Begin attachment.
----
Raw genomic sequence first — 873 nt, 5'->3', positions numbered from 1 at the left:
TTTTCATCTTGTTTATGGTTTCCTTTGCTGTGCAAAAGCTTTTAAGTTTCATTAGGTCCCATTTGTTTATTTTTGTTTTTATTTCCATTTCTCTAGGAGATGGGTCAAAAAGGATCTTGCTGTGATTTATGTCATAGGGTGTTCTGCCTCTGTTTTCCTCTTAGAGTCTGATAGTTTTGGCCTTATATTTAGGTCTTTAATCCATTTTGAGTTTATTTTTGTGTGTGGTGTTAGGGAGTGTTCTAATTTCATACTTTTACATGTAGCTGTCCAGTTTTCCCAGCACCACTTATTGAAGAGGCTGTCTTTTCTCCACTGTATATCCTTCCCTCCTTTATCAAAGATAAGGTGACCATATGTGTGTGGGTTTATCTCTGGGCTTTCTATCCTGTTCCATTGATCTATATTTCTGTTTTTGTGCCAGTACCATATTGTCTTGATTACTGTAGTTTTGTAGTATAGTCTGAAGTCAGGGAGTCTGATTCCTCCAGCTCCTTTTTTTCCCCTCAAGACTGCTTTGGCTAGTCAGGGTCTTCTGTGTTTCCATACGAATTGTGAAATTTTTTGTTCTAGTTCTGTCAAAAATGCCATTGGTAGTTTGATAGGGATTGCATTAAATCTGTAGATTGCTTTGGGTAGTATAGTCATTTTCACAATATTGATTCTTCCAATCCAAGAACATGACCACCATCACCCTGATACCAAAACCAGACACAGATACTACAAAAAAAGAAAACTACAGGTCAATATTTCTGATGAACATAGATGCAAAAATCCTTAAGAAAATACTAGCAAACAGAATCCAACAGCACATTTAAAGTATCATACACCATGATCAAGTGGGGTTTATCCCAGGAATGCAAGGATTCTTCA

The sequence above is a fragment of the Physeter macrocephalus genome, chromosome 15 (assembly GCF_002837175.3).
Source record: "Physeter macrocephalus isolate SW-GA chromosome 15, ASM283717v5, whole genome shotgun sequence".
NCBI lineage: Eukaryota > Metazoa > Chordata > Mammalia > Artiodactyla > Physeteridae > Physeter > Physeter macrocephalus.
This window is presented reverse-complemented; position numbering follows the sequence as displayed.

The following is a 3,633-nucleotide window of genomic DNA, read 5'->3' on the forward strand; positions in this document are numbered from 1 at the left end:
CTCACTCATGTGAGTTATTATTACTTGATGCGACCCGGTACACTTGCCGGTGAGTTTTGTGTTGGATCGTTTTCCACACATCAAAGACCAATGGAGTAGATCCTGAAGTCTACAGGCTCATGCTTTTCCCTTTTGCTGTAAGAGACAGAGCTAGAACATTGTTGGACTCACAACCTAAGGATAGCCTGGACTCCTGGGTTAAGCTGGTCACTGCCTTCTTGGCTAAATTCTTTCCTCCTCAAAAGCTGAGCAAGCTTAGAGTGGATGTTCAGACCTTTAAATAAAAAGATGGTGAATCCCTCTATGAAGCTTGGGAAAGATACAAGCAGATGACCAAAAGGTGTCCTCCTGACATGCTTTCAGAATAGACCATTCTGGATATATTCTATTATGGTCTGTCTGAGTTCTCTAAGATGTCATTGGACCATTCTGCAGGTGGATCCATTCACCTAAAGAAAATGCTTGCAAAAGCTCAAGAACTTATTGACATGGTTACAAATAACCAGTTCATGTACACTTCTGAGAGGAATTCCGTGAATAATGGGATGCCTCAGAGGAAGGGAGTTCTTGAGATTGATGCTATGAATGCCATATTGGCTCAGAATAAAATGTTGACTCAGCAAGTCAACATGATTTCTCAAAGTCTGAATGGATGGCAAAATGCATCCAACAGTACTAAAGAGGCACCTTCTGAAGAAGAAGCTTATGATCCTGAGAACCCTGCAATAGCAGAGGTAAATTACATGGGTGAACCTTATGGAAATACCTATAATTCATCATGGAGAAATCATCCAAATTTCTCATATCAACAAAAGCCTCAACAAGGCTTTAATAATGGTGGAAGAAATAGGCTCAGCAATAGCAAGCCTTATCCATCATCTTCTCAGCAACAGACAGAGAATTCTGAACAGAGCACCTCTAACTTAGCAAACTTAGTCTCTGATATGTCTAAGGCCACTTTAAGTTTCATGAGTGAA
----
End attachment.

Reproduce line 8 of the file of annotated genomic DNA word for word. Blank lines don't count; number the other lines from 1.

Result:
CTCACTCATGTGAGTTATTATTACTTGATGCGACCCGGTACACTTGCCGGTGAGTTTTGTGTTGGATCGTTTTCCACACATCAAAGACCAATGGAGTAGATCCTGAAGTCTACAGGCTCATGCTTTTCCCTTTTGCTGTAAGAGACAGAGCTAGAACATTGTTGGACTCACAACCTAAGGATAGCCTGGACTCCTGGGTTAAGCTGGTCACTGCCTTCTTGGCTAAATTCTTTCCTCCTCAAAAGCTGAGCAAGCTTAGAGTGGATGTTCAGACCTTTAAATAAAAAGATGGTGAATCCCTCTATGAAGCTTGGGAAAGATACAAGCAGATGACCAAAAGGTGTCCTCCTGACATGCTTTCAGAATAGACCATTCTGGATATATTCTATTATGGTCTGTCTGAGTTCTCTAAGATGTCATTGGACCATTCTGCAGGTGGATCCATTCACCTAAAGAAAATGCTTGCAAAAGCTCAAGAACTTATTGACATGGTTACAAATAACCAGTTCATGTACACTTCTGAGAGGAATTCCGTGAATAATGGGATGCCTCAGAGGAAGGGAGTTCTTGAGATTGATGCTATGAATGCCATATTGGCTCAGAATAAAATGTTGACTCAGCAAGTCAACATGATTTCTCAAAGTCTGAATGGATGGCAAAATGCATCCAACAGTACTAAAGAGGCACCTTCTGAAGAAGAAGCTTATGATCCTGAGAACCCTGCAATAGCAGAGGTAAATTACATGGGTGAACCTTATGGAAATACCTATAATTCATCATGGAGAAATCATCCAAATTTCTCATATCAACAAAAGCCTCAACAAGGCTTTAATAATGGTGGAAGAAATAGGCTCAGCAATAGCAAGCCTTATCCATCATCTTCTCAGCAACAGACAGAGAATTCTGAACAGAGCACCTCTAACTTAGCAAACTTAGTCTCTGATATGTCTAAGGCCACTTTAAGTTTCATGAGTGAA